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Japanese nuclear reactor update: Amid signs of progress, new problems

Scientists warn of risks from spent-fuel cooling pools and plutonium-rich, mixed-oxide fuel inside one nuclear reactor, even as the No. 1 and No. 3 reactors appear to be coming under control.

Scientists at the Philippine Nuclear Research Institute measure atmospheric gamma radiation levels at their facility in Quezon on March 14. On Monday, the Phillippine government increased radiation monitoring from once weekly to four times daily, concerned about the risk from Japanese nuclear reactors damaged in Friday's magnitude-9.0 earthquake.

Bullit Marquez / AP

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Two Japanese nuclear reactors whose cooling systems were knocked out following an earthquake and tsunami were joined Monday morning by a third reactor that lost its cooling system. All three now are assumed at risk of partial or total meltdowns of their radioactive-fuel cores.

Still, one US nuclear expert said there was at least a glimmer of positive news emerging, with two of the three reactors showing signs of coming under control.

"Units No. 1 and No. 3 seem to be trending to more stable conditions and increasing safety margins," said Dave Lochbaum, a nuclear engineer and director of the Union of Concerned Scientist Nuclear Safety Program (UCS), a US nuclear safety watchdog group, in a conference call with reporters. No. 2, however, remains in an unstable, volatile situation, he said.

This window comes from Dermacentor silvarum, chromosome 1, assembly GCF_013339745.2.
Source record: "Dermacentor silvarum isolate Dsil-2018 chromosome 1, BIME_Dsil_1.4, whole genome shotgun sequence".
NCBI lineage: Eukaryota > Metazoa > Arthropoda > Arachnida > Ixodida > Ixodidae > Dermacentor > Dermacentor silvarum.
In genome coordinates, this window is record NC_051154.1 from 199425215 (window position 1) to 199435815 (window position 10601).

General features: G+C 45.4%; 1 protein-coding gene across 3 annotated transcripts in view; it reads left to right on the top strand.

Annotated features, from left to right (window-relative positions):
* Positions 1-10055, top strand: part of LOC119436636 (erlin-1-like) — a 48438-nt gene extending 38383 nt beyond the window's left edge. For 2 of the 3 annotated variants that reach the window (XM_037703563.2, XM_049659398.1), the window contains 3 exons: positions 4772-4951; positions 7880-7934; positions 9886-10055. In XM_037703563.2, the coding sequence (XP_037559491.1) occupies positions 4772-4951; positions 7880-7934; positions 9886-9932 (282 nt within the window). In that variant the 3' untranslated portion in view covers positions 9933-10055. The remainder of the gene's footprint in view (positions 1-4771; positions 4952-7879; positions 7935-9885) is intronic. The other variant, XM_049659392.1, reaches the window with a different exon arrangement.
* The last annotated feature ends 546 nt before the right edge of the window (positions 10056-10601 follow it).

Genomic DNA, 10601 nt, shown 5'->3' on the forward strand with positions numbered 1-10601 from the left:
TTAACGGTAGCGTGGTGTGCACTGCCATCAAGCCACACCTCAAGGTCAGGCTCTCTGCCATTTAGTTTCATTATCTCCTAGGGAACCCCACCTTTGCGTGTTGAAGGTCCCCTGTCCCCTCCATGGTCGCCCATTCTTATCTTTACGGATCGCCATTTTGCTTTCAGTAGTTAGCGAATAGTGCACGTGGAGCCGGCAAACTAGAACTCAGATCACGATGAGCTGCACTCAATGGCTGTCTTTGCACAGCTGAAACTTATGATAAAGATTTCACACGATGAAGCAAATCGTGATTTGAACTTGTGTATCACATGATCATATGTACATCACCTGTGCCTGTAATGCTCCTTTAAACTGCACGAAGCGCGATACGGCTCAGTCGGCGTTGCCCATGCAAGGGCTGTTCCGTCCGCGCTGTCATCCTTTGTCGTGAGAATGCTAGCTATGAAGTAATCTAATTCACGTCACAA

Two explosions over the weekend – apparently due to hydrogen buildup – ripped apart buildings housing the No. 1 and No. 3 reactors at the Fukushima I plant, about 150 miles north of Tokyo and owned by the Tokyo Electric Power Co. (TEPCO). The explosions injured workers and complicated efforts to flood the reactors to keep them cool.

Yet those explosions did not puncture the steel containment vessel – shaped like an inverted light bulb – now keeping high amounts of radioactivity bottled up, the plant owner said. Even so, all three reactors’ cores have been exposed to air, and so are assumed to have melted or become damaged to some degree, Japanese and international authorities reported.


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